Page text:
“The Executive shall be responsible for the initiation of policies and legislation and for the implementation of all laws which embody the express wishes of the people of
Malawi and which promote the principles of this Constitution”.

For completeness this section should be read together with S.88(1) and (2) of the Constitution which provide as follows:

“(1) The President shall be responsible for the observance of the provisions of this Constitution by the Executive and shall, as Head of State, defend and uphold the Constitution as the Supreme law of the Republic.

(2) The President shall provide Executive leadership in the interest of national unity in accordance with this Constitution and the laws of the Republic”.

The tenets of the Constitution therefore place the President in the executive realm.  He heads the executive and, as Head of State, must defend and uphold the Constitution.

Be this as it may, S.78 of the Constitution provides that the President is also Head of Government.  According to our political dispensation, the party in majority in Parliament forms the Government. The Ministers and Deputy Ministers are appointed by the President under S.94.  They are responsible to the President for the day to day running of the Government: S.93,  and S.97 of the Constitution.  It is therefore trite to observe, that the term Government refers to the Executive arm or organ of the State whose functions are defined in S.7 of the Constitution.  The different capacities of the President: as Head of State and Head of Government must, therefore, always be borne in mind.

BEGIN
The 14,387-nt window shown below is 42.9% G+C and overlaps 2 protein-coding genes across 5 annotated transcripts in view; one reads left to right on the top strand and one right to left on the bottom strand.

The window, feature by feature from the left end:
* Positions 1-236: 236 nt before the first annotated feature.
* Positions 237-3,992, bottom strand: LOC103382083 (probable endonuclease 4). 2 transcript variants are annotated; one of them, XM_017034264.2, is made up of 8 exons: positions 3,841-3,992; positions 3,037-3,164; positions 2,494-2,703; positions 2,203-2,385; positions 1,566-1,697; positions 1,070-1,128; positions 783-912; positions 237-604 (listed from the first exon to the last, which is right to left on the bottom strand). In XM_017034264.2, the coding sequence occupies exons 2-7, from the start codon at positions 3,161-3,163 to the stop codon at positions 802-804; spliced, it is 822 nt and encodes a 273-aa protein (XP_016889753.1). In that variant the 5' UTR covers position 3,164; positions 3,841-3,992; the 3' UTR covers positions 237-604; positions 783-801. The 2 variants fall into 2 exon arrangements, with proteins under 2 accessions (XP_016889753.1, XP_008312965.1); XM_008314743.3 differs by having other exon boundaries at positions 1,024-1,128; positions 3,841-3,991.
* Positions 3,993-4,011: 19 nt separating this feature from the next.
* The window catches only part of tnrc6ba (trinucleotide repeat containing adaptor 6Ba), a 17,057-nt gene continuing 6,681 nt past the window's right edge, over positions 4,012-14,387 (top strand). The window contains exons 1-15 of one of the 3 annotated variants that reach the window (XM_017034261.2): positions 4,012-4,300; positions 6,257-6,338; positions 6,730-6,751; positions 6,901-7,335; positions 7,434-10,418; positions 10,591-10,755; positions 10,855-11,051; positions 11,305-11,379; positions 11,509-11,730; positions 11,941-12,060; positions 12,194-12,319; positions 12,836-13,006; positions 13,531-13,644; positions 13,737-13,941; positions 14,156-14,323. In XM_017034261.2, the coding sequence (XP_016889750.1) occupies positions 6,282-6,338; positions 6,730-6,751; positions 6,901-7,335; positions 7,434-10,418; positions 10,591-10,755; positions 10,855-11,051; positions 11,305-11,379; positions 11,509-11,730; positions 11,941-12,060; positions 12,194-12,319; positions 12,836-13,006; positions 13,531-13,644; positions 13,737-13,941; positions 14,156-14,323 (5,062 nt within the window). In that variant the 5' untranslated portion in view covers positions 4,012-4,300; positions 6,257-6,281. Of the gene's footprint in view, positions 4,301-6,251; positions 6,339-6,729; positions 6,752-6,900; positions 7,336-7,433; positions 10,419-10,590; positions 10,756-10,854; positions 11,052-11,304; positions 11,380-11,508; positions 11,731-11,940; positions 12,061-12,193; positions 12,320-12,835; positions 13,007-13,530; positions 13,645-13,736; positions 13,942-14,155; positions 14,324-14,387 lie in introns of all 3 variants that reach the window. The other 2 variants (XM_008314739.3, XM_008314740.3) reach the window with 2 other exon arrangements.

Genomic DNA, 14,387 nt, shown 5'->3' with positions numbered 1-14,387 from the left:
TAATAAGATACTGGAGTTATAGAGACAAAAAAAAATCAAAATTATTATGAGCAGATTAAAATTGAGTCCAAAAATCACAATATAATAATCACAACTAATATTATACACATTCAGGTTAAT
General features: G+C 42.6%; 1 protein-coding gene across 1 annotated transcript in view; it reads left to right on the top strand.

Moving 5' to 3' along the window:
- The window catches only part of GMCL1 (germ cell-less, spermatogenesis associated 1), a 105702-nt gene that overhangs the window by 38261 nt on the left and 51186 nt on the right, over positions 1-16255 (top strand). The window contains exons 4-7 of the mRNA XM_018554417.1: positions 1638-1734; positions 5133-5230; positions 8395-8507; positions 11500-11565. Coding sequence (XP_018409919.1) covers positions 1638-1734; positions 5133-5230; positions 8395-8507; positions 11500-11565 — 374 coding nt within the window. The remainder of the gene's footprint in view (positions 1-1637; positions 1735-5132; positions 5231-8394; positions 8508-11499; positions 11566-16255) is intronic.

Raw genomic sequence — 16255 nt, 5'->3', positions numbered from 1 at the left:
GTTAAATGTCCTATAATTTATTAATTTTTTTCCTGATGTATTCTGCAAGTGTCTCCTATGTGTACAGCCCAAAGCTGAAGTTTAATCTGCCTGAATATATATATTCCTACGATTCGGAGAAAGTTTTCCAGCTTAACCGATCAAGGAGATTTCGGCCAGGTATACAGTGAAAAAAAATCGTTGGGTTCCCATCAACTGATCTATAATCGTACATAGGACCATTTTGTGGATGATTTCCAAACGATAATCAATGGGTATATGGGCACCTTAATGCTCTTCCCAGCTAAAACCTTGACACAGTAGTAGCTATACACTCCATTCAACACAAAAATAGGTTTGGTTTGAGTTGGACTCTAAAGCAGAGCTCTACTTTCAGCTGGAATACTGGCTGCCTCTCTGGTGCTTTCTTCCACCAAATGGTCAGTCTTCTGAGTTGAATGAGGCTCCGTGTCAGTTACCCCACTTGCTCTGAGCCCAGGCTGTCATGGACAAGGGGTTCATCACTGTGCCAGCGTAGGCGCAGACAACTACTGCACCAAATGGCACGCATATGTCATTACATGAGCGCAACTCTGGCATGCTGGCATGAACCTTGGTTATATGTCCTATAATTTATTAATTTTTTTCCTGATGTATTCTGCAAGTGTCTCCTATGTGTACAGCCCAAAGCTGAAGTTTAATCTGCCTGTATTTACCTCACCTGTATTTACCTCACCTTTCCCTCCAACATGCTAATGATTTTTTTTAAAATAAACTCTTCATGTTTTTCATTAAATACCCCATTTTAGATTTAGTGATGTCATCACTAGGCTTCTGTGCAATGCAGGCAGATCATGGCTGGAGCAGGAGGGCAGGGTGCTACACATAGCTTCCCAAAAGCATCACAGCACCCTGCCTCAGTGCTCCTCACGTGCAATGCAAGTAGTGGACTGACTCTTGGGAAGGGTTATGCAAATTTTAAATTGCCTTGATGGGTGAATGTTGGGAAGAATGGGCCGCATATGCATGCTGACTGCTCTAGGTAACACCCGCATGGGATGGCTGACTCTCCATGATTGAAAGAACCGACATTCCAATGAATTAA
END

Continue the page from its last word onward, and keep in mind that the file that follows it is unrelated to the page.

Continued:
In considering this issue let me take judicial notice of the fact that the incumbent President is also the President of the Party which forms the Government of the day. I also take judicial notice of the fact that party presidents, so too the incumbent in this case, go about the Country addressing public rallies.  In respect of the incumbent, it is not possible to tell whether he is addressing a rally as Head of State, Head of Government or as Party President.  I have already said that the status of the rally on 28th May, 2002 was not disclosed.  I therefore cannot tell in what capacity the President was addressing the said rally.